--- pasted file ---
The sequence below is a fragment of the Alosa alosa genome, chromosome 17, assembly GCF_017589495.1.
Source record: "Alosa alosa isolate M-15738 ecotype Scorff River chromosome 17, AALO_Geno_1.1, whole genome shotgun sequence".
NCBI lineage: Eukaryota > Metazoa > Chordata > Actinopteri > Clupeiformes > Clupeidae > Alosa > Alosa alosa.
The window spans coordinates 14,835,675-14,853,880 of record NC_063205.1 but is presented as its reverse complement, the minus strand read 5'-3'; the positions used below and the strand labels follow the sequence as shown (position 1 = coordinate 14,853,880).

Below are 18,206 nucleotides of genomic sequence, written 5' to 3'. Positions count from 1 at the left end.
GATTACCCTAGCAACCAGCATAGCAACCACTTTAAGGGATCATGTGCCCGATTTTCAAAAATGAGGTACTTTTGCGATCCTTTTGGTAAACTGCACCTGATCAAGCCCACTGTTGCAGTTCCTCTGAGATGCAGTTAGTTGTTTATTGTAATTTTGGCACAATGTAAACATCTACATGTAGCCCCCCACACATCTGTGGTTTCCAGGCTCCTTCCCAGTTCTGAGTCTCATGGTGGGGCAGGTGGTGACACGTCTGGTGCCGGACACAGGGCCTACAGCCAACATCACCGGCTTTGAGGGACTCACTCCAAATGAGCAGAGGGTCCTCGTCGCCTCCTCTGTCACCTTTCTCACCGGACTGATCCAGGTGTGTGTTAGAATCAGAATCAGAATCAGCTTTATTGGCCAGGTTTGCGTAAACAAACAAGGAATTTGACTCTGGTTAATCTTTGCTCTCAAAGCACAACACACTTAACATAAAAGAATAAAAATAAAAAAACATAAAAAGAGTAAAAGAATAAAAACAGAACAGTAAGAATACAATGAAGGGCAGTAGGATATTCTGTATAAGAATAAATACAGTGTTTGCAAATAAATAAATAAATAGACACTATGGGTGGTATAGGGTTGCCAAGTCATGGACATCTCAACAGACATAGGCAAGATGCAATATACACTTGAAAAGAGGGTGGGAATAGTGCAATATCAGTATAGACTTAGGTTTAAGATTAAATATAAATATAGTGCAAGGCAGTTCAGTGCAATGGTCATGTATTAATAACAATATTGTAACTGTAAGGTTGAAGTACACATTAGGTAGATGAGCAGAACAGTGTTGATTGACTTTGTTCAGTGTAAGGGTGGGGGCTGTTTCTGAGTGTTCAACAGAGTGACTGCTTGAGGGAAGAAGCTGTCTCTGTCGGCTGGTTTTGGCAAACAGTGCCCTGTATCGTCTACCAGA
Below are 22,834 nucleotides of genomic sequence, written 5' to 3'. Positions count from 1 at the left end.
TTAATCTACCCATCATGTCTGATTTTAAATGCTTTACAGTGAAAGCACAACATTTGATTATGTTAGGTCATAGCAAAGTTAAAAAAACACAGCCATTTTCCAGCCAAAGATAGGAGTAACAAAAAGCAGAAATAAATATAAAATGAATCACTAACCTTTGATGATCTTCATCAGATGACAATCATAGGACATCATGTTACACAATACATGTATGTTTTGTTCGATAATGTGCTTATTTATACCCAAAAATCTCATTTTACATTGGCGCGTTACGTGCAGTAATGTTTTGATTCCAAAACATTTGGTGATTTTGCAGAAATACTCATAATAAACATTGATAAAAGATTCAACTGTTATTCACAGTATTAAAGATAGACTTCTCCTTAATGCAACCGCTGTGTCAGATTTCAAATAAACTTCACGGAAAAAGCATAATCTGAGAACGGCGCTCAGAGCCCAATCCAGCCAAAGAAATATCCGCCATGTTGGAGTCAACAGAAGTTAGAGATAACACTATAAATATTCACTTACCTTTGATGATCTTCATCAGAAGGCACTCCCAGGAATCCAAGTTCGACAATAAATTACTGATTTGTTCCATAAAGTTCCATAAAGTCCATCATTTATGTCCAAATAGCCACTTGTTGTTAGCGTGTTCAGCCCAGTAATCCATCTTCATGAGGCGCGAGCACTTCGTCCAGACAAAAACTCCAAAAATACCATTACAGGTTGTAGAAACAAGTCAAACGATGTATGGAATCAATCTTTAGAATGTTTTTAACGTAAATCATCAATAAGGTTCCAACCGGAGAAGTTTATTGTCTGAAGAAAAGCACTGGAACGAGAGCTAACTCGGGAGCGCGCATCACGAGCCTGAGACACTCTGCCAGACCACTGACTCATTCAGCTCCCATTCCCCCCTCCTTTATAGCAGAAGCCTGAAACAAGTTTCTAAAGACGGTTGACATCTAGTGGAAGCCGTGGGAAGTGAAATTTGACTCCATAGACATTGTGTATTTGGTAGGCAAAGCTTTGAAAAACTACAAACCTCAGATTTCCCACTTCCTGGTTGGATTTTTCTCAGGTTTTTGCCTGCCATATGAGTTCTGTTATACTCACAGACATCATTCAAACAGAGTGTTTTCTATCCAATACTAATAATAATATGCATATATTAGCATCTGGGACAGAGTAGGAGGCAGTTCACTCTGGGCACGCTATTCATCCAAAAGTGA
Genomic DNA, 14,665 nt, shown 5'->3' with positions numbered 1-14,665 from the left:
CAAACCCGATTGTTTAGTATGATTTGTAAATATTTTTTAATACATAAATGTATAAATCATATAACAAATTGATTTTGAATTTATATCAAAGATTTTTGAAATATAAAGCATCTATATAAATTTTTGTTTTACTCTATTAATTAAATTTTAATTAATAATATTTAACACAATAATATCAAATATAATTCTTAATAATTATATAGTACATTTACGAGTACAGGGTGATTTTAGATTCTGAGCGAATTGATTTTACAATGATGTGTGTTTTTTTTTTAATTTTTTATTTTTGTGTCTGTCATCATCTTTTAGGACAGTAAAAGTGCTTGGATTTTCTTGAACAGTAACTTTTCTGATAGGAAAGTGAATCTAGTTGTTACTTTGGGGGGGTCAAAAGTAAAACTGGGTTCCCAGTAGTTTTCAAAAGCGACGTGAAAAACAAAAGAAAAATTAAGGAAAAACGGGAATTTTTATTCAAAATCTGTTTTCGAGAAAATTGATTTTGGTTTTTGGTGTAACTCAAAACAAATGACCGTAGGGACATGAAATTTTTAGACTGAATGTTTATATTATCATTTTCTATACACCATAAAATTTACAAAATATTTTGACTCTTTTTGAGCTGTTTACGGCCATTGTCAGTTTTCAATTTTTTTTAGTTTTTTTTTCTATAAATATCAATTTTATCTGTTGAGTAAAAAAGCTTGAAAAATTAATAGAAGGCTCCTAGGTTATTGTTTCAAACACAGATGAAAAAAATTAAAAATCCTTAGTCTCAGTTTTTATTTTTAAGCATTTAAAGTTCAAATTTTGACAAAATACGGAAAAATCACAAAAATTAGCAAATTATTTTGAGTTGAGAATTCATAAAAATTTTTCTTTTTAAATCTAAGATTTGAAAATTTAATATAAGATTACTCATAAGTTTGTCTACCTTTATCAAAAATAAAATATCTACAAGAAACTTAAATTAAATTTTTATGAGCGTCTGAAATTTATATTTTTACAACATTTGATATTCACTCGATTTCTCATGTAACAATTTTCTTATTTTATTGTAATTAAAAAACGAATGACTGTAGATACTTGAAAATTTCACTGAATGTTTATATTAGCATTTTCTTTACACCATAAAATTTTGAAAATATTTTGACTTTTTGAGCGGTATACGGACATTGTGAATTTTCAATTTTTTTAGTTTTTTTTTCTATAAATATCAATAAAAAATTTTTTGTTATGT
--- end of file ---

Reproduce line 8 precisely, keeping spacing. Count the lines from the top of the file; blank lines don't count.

TTAATCTACCCATCATGTCTGATTTTAAATGCTTTACAGTGAAAGCACAACATTTGATTATGTTAGGTCATAGCAAAGTTAAAAAAACACAGCCATTTTCCAGCCAAAGATAGGAGTAACAAAAAGCAGAAATAAATATAAAATGAATCACTAACCTTTGATGATCTTCATCAGATGACAATCATAGGACATCATGTTACACAATACATGTATGTTTTGTTCGATAATGTGCTTATTTATACCCAAAAATCTCATTTTACATTGGCGCGTTACGTGCAGTAATGTTTTGATTCCAAAACATTTGGTGATTTTGCAGAAATACTCATAATAAACATTGATAAAAGATTCAACTGTTATTCACAGTATTAAAGATAGACTTCTCCTTAATGCAACCGCTGTGTCAGATTTCAAATAAACTTCACGGAAAAAGCATAATCTGAGAACGGCGCTCAGAGCCCAATCCAGCCAAAGAAATATCCGCCATGTTGGAGTCAACAGAAGTTAGAGATAACACTATAAATATTCACTTACCTTTGATGATCTTCATCAGAAGGCACTCCCAGGAATCCAAGTTCGACAATAAATTACTGATTTGTTCCATAAAGTTCCATAAAGTCCATCATTTATGTCCAAATAGCCACTTGTTGTTAGCGTGTTCAGCCCAGTAATCCATCTTCATGAGGCGCGAGCACTTCGTCCAGACAAAAACTCCAAAAATACCATTACAGGTTGTAGAAACAAGTCAAACGATGTATGGAATCAATCTTTAGAATGTTTTTAACGTAAATCATCAATAAGGTTCCAACCGGAGAAGTTTATTGTCTGAAGAAAAGCACTGGAACGAGAGCTAACTCGGGAGCGCGCATCACGAGCCTGAGACACTCTGCCAGACCACTGACTCATTCAGCTCCCATTCCCCCCTCCTTTATAGCAGAAGCCTGAAACAAGTTTCTAAAGACGGTTGACATCTAGTGGAAGCCGTGGGAAGTGAAATTTGACTCCATAGACATTGTGTATTTGGTAGGCAAAGCTTTGAAAAACTACAAACCTCAGATTTCCCACTTCCTGGTTGGATTTTTCTCAGGTTTTTGCCTGCCATATGAGTTCTGTTATACTCACAGACATCATTCAAACAGAGTGTTTTCTATCCAATACTAATAATAATATGCATATATTAGCATCTGGGACAGAGTAGGAGGCAGTTCACTCTGGGCACGCTATTCATCCAAAAGTGA